Republican Donald Trump announced plans to address economic issues and backed off a claim that he had seen a video of cash being delivered to Iran on Friday, in signs he wants to steer away from controversial comments and get his White House campaign back on message.
Trump said he had created an economic advisory team and would release his plan to boost the U.S. economy in a speech on Monday.
Trump also said he had not seen a video carrying cash to Iran, as he had repeatedly said earlier this week, but rather had seen a clip showing a plane carrying some of five Americans who were freed from Iran in January.
"The plane I saw on television was the hostage plane in Geneva, Switzerland, not the plane carrying $400 million in cash going to Iran!" Trump tweeted early Friday morning.
Critics of the Obama administration have said a $400 million payment in cash to Iran amounted to a ransom in exchange for the freeing of American prisoners in January, but President Barack Obama has defended the payment as a release of frozen funds that followed an international nuclear agreement with Iran.
In a statement, Trump's campaign said his economic advisory panel included former steel executive Dan DiMicco; tobacco company Vector Group Ltd President and CEO Howard Lorber; and Trump campaign finance chairman and investment manager Steven Mnuchin.
Hedge fund managers John Paulson and Steve Feinberg; anti-tax advocacy group Club for Growth's Stephen Moore; and David Malpass, who has served under previous Republican administrations in the Treasury and State Departments, were also named.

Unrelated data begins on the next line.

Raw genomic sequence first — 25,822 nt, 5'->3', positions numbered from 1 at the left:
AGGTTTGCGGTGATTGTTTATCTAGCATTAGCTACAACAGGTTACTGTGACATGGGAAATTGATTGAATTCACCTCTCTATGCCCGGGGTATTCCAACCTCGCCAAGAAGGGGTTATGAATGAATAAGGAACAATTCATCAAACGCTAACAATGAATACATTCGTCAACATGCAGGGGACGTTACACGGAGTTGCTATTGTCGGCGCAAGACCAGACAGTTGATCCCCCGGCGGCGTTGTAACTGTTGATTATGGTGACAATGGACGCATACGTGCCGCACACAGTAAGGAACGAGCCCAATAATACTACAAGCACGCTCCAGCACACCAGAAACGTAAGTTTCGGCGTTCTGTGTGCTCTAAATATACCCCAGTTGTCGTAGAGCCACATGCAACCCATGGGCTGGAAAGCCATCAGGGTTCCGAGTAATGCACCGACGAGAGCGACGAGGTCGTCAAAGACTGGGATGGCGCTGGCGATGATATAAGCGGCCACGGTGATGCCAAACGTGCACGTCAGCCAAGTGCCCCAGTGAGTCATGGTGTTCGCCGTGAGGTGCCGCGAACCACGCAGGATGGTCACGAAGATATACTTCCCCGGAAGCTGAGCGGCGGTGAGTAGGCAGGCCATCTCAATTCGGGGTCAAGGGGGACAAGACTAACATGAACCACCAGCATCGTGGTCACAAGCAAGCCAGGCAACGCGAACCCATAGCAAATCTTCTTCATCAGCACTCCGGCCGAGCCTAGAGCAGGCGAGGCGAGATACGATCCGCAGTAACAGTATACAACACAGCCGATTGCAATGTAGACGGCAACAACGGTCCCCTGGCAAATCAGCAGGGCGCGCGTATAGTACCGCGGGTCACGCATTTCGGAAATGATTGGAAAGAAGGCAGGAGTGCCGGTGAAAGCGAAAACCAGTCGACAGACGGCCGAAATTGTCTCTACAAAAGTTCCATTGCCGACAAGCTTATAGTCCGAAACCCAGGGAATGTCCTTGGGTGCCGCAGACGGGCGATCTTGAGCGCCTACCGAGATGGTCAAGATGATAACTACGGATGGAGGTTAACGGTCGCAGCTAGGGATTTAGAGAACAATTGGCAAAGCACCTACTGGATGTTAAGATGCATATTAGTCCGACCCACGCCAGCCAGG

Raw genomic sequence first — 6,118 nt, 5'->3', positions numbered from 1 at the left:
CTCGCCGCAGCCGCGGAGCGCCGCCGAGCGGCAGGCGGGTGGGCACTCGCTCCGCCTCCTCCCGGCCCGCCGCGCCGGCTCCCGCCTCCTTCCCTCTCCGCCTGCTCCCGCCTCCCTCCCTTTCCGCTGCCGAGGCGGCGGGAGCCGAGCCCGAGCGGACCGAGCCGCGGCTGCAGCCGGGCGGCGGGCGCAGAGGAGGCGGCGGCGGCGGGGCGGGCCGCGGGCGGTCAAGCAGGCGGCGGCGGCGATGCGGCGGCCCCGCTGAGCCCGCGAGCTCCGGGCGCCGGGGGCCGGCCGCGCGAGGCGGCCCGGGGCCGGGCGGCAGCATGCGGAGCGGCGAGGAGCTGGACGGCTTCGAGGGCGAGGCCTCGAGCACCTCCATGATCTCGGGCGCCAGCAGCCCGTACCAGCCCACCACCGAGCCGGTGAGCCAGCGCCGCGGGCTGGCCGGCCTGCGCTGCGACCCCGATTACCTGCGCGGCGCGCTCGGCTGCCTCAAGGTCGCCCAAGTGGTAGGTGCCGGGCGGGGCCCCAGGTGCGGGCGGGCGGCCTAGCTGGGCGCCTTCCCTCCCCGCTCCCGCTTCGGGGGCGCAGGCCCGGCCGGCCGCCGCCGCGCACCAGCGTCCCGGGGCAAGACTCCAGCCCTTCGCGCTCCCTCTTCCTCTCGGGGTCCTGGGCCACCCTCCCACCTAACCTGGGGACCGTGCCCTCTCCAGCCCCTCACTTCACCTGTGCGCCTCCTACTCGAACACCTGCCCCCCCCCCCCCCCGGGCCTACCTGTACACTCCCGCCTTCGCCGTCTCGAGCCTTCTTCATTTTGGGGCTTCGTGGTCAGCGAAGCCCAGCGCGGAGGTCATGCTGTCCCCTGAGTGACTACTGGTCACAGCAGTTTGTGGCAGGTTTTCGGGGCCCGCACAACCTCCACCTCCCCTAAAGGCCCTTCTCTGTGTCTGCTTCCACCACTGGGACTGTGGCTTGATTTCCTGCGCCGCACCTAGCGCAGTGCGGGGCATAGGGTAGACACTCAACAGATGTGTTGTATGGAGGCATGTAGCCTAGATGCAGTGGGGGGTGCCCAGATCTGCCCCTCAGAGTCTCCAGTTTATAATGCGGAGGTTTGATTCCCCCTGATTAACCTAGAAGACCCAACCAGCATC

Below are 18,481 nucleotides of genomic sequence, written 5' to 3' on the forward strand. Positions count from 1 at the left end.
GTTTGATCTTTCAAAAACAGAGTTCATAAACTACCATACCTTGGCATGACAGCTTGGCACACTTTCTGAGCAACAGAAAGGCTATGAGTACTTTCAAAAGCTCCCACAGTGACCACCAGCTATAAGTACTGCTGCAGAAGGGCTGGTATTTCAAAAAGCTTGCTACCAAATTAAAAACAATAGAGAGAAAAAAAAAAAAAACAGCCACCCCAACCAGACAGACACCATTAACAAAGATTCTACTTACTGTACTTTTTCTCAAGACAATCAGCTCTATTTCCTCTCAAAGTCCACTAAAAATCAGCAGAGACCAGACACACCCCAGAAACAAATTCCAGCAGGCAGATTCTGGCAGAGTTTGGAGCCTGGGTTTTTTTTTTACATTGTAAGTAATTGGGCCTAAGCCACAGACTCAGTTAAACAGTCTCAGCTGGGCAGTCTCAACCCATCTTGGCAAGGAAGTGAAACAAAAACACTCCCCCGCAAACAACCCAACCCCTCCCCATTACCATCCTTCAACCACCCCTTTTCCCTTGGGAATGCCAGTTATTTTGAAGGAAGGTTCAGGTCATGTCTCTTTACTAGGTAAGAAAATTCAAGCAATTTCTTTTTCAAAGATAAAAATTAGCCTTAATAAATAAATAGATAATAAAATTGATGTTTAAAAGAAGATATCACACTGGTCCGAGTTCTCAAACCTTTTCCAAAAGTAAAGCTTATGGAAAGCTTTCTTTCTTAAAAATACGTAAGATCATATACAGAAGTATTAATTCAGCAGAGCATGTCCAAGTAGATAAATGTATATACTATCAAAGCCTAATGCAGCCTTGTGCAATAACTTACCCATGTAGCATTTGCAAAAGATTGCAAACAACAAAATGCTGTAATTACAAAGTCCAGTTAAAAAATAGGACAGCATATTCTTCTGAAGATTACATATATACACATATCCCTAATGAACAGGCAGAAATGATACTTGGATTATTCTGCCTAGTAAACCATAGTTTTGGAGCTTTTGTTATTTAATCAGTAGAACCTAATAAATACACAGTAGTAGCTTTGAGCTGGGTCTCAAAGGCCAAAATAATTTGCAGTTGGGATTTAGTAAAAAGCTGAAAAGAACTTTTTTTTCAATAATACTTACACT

The moves came after many Republicans urged Trump to correct course following a tumultuous week that has seen falling opinion poll numbers. On Thursday, Trump pledged to get back on track in attacking his Democratic rival in the Nov. 8 election, Hillary Clinton.
The real estate mogul and former reality television star was caught up for days in a public spat with the parents of a Muslim American soldier killed in Iraq. The parents had spoken out against Trump at last week's Democratic National Convention.
He also inflamed some Republicans by refusing to endorse U.S. House Speaker Paul Ryan in his re-election bid.
Polls showed Trump's support slipping nationwide. A Wall Street Journal/NBC News poll found him trailing Clinton 38 percent to 47 percent, a 9-point gap. A Fox News poll showed Clinton ahead by 10 percentage points.
Republicans are concerned that Trump could lose not just his White House bid, but also cost them their control of the U.S. Senate and House of Representatives.
(Writing by Susan Heavey; Additional reporting by Emily Stephenson and Steve Holland; Editing by Frances Kerry)